My 94 year old grandmother is retired and has asked me to look after her finances, as she no longer feels up to balancing her checkbook and paying her few bills. She has also just moved into an assisted living facility. She has a monthly income from her pension and social security, which will probably not quite meet all of her expenses - She will probably need about $6,000 per year above and beyond her pension. When she needs a higher level of care in the facility, the cost goes up. She has about $60,000, which she had in safe but not lucrative investments like CD's and bond funds that were not really even keeping up with inflation. She liked the bond funds because the dividend was tax free, but in my opinion, she needs more income even if it means paying more income tax. Although she is quite frail, she is not really in poor health, and could easily live for a few more years. I would like to invest some of her money in mutual funds, and a smaller portion in stocks, while keeping perhaps a 2 year supply of cash in CD's. I want to preserve her money for as long as possible, and not just keep everything in cash and spend down until there is nothing left (by the way, whatever is left will go to me). At the same time, I don't want to make a poor investment choice and lose any of her money. Also, she lived through the crash of 1929 and has misgivings about the stock market that I do not share. If you message board members have any advice or could tell me what you would do in my situation, please do. Thanks.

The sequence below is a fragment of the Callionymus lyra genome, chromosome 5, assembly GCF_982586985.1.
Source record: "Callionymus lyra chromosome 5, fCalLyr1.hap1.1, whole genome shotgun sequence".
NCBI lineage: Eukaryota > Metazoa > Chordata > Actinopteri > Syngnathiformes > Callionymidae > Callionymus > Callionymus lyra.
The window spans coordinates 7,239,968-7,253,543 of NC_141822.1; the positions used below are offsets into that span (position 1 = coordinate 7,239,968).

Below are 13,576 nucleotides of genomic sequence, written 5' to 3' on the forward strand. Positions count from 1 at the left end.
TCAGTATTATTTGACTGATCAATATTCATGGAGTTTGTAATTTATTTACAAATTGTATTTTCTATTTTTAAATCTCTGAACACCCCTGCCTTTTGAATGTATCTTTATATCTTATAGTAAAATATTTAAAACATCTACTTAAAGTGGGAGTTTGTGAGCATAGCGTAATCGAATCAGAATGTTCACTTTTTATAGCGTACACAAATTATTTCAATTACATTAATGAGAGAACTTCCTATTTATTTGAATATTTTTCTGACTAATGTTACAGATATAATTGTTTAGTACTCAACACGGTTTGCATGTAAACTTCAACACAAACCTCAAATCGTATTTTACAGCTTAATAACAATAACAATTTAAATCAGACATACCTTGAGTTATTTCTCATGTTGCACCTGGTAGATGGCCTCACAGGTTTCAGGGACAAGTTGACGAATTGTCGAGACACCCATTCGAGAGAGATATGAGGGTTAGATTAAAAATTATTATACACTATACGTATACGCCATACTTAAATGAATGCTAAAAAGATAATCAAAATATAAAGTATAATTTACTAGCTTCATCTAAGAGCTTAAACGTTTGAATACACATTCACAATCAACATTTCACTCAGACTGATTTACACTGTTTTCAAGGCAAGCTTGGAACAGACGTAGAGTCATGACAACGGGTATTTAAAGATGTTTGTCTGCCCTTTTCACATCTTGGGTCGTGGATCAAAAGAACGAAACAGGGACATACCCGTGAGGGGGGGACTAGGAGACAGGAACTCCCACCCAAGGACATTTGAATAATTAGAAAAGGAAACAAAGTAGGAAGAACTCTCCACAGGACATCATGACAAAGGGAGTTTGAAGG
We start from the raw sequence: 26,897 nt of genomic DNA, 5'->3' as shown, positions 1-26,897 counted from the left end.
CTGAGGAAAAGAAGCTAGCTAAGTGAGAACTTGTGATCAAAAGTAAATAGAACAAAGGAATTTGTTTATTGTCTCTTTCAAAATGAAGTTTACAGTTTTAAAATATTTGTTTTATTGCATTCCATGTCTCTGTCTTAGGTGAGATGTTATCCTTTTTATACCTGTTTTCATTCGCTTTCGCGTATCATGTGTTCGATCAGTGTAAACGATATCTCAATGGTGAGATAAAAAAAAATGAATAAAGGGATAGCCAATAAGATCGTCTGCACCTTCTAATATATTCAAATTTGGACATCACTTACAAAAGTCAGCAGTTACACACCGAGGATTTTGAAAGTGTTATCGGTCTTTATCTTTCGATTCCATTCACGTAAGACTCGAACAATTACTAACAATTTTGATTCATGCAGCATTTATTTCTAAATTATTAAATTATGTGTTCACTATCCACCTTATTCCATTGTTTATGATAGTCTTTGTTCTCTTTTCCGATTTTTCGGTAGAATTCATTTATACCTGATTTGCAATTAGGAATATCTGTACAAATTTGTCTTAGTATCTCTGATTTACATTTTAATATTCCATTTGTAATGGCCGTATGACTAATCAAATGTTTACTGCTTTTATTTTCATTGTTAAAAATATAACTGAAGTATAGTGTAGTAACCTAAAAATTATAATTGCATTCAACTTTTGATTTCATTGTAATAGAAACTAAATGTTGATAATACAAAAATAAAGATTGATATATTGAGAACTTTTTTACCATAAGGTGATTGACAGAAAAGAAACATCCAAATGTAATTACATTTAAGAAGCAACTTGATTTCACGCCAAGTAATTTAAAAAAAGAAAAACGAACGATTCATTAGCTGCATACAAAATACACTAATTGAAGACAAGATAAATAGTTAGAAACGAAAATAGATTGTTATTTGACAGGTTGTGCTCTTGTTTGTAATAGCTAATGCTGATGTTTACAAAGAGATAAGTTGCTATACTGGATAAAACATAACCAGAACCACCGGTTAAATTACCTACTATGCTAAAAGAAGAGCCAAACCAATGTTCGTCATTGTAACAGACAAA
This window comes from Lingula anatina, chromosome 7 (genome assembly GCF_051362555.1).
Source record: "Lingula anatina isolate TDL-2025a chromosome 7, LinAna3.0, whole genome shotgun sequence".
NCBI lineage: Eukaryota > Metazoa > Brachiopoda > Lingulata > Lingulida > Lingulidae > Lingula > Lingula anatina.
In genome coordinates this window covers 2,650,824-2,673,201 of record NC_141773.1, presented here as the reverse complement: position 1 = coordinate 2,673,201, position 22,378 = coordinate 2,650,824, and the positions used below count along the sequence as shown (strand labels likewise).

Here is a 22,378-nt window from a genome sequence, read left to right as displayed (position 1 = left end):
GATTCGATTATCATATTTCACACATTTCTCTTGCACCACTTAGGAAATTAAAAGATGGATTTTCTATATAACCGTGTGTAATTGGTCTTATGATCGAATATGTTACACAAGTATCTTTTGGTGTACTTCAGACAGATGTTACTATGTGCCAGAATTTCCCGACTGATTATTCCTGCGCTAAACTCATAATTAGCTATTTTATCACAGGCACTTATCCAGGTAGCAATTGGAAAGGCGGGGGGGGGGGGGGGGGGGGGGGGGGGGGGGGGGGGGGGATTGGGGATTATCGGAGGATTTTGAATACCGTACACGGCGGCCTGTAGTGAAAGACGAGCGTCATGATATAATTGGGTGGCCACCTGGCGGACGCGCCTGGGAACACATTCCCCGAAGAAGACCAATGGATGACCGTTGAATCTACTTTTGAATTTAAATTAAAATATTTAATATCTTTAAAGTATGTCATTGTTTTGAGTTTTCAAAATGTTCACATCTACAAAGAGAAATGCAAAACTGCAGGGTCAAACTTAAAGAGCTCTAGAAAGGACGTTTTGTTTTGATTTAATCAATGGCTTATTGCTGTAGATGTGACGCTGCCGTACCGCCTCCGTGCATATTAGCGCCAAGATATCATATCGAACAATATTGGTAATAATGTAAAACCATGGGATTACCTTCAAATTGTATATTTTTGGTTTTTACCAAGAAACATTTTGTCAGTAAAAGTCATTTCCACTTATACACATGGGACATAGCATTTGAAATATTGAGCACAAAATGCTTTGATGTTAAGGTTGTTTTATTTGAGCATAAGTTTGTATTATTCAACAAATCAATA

Hi there, DrCatwoman,[Forgive me if you get two of this--I clicked "submit" a half hour or so ago and nothing appeared on the list.]Your grandmother has done amazingly well, to have a safe stash of $60K at age 94. Why, at her current level of care she has sufficient resources for the next ten years! You're worried that the level of care she requires will increase--entirely likely. And likely to happen sooner, not later, with very short notice. Not to be grim, but this elevated level will also very likely be short-term. Where she lives now, is the $60K (along with pension & SS) enough to cover, say, 5 more years at her current level and 2 years at the next level? 4 years and two years? 4 years and three years? If it is, then your path is clear.AT this point in a very long life, her priorities for that money are safety and accessibility. And her priorities are paramount. She is in no position to tolerate any risk at all. None. Zilch. Nor does $60K afford even one dollar for stock/mutual fund transaction fees, costs, etc.I want to preserve her money for as long as possible, and not just keep everything in cash and spend down until there is nothing left...Reconsider. You're preserving it for...when? what? Today, and the next five years or so, is what that money was saved for. Plan on spending every nickel of it on her. Move it all to the highest-yielding money market fund you can find and leave it there. Let it do what it was meant to do--protect and keep her in her final years.a stranger's unsolicited $.02kse4